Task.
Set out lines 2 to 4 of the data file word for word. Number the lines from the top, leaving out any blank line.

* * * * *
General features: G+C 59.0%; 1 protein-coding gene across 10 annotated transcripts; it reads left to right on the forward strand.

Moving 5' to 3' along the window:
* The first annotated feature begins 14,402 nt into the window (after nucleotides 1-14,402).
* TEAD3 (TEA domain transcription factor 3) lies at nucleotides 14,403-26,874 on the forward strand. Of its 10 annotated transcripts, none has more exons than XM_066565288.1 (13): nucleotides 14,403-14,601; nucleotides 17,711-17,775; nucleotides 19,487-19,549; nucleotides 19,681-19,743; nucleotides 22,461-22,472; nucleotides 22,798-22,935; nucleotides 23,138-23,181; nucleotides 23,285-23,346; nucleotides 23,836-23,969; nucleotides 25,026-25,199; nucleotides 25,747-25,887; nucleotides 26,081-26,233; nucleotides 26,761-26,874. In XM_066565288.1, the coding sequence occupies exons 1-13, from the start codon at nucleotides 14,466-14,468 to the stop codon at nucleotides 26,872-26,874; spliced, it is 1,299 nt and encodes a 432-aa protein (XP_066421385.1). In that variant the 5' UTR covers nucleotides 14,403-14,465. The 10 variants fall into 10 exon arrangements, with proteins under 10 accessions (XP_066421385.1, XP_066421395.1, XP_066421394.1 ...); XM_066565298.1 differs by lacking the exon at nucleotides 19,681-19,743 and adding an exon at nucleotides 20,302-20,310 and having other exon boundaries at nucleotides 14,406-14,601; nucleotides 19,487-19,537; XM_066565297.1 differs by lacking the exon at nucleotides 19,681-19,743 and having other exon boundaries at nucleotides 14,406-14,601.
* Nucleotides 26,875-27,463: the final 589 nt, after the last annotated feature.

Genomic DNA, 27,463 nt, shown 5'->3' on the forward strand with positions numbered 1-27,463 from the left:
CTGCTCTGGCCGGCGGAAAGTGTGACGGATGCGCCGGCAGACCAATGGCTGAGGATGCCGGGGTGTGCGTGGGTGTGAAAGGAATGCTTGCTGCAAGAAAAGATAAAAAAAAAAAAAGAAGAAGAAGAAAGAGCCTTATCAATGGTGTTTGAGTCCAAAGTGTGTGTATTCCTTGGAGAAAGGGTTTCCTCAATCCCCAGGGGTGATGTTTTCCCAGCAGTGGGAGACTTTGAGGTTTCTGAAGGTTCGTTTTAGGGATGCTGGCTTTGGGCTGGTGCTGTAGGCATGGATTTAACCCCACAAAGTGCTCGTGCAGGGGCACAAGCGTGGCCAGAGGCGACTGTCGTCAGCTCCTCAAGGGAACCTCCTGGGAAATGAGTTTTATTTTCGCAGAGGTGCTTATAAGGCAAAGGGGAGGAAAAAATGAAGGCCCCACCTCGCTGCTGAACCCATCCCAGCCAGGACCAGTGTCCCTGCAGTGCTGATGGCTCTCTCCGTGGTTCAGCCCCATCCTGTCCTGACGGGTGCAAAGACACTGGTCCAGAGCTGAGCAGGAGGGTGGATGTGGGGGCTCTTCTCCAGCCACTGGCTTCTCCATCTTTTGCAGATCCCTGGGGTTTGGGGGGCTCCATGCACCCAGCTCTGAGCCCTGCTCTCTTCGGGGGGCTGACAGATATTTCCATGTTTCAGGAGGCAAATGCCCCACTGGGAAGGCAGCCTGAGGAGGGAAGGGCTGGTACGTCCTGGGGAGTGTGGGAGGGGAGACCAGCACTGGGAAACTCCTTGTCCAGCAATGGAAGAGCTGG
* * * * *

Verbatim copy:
Moving 5' to 3' along the window:
* The first annotated feature begins 14,402 nt into the window (after nucleotides 1-14,402).
* TEAD3 (TEA domain transcription factor 3) lies at nucleotides 14,403-26,874 on the forward strand. Of its 10 annotated transcripts, none has more exons than XM_066565288.1 (13): nucleotides 14,403-14,601; nucleotides 17,711-17,775; nucleotides 19,487-19,549; nucleotides 19,681-19,743; nucleotides 22,461-22,472; nucleotides 22,798-22,935; nucleotides 23,138-23,181; nucleotides 23,285-23,346; nucleotides 23,836-23,969; nucleotides 25,026-25,199; nucleotides 25,747-25,887; nucleotides 26,081-26,233; nucleotides 26,761-26,874. In XM_066565288.1, the coding sequence occupies exons 1-13, from the start codon at nucleotides 14,466-14,468 to the stop codon at nucleotides 26,872-26,874; spliced, it is 1,299 nt and encodes a 432-aa protein (XP_066421385.1). In that variant the 5' UTR covers nucleotides 14,403-14,465. The 10 variants fall into 10 exon arrangements, with proteins under 10 accessions (XP_066421385.1, XP_066421395.1, XP_066421394.1 ...); XM_066565298.1 differs by lacking the exon at nucleotides 19,681-19,743 and adding an exon at nucleotides 20,302-20,310 and having other exon boundaries at nucleotides 14,406-14,601; nucleotides 19,487-19,537; XM_066565297.1 differs by lacking the exon at nucleotides 19,681-19,743 and having other exon boundaries at nucleotides 14,406-14,601.